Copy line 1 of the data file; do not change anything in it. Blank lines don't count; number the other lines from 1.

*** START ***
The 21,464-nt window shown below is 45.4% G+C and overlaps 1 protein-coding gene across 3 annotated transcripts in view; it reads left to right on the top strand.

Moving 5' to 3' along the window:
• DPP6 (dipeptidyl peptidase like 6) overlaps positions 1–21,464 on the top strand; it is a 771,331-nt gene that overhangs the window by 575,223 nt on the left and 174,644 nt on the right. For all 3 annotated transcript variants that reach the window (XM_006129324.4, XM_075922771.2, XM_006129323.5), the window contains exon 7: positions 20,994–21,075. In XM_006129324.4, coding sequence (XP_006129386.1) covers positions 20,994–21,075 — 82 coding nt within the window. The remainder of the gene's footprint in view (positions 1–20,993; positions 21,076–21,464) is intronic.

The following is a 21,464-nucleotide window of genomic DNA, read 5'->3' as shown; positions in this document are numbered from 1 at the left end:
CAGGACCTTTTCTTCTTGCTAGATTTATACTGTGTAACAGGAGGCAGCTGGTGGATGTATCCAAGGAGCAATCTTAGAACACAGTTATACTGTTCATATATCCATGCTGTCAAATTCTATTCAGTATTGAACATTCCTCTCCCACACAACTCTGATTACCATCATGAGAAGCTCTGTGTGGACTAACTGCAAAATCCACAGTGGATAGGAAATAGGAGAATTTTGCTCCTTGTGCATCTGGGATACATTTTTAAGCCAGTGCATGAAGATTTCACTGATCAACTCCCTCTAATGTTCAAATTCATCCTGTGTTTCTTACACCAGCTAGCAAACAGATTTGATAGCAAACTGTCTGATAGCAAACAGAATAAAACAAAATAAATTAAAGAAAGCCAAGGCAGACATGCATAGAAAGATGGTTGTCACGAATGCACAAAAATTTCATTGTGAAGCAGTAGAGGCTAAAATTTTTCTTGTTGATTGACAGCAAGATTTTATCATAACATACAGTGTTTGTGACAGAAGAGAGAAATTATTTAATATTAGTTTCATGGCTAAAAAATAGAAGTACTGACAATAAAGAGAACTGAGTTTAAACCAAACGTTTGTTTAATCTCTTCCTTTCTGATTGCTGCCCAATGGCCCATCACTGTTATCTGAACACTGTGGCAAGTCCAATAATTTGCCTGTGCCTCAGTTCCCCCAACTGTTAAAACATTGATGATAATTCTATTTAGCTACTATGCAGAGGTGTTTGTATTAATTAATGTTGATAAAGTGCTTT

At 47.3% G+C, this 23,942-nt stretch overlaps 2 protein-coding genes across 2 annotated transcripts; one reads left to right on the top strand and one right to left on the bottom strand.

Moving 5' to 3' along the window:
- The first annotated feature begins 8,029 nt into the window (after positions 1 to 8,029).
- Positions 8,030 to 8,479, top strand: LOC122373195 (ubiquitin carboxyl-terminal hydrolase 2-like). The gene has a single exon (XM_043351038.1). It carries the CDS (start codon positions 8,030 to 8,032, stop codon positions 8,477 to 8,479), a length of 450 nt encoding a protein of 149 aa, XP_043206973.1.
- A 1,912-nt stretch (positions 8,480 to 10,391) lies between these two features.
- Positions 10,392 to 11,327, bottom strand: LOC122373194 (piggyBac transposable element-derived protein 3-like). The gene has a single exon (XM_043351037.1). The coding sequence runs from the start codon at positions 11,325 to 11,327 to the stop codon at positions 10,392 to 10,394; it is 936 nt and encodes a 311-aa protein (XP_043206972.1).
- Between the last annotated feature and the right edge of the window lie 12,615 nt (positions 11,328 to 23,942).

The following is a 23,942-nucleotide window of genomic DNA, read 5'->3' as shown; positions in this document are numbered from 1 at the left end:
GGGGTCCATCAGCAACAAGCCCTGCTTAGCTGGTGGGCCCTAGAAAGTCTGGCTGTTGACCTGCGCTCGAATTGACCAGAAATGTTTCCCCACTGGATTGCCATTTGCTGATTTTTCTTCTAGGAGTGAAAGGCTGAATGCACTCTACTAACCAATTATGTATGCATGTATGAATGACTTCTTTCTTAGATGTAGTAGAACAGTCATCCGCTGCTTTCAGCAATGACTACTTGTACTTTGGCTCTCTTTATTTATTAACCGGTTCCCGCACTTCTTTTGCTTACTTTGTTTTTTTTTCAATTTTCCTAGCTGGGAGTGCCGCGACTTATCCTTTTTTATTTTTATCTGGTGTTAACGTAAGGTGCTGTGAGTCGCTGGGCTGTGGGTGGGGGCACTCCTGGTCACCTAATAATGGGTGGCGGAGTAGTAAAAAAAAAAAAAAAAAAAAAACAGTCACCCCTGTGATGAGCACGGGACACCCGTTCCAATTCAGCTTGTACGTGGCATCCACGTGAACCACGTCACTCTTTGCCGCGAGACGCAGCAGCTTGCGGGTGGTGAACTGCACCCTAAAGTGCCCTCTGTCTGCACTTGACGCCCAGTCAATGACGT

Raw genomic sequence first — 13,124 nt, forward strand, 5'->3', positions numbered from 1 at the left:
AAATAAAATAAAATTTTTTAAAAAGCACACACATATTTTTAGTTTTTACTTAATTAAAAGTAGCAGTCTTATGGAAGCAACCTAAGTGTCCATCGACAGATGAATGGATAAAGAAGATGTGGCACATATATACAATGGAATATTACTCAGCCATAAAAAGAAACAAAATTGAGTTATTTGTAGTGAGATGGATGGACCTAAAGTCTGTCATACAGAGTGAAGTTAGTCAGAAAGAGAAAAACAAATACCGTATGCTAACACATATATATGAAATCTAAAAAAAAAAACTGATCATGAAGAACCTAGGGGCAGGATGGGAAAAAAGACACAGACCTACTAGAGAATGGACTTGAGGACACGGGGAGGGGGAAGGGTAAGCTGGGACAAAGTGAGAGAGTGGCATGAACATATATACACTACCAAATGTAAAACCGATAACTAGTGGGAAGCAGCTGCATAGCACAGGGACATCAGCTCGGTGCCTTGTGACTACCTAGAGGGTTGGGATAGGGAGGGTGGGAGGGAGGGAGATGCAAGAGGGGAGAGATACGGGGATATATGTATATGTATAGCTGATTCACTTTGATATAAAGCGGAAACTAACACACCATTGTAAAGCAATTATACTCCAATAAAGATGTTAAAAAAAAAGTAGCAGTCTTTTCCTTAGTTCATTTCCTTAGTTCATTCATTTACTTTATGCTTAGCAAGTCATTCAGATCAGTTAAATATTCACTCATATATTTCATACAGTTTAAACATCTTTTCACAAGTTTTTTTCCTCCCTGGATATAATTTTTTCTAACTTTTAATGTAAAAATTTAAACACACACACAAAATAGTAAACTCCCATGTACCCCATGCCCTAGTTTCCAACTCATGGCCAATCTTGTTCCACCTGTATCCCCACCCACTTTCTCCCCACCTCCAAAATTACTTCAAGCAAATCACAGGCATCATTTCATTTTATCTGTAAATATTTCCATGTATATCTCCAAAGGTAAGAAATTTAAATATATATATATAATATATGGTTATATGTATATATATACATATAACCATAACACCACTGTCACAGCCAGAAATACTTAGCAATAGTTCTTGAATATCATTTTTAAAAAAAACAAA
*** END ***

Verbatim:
The 21,464-nt window shown below is 45.4% G+C and overlaps 1 protein-coding gene across 3 annotated transcripts in view; it reads left to right on the top strand.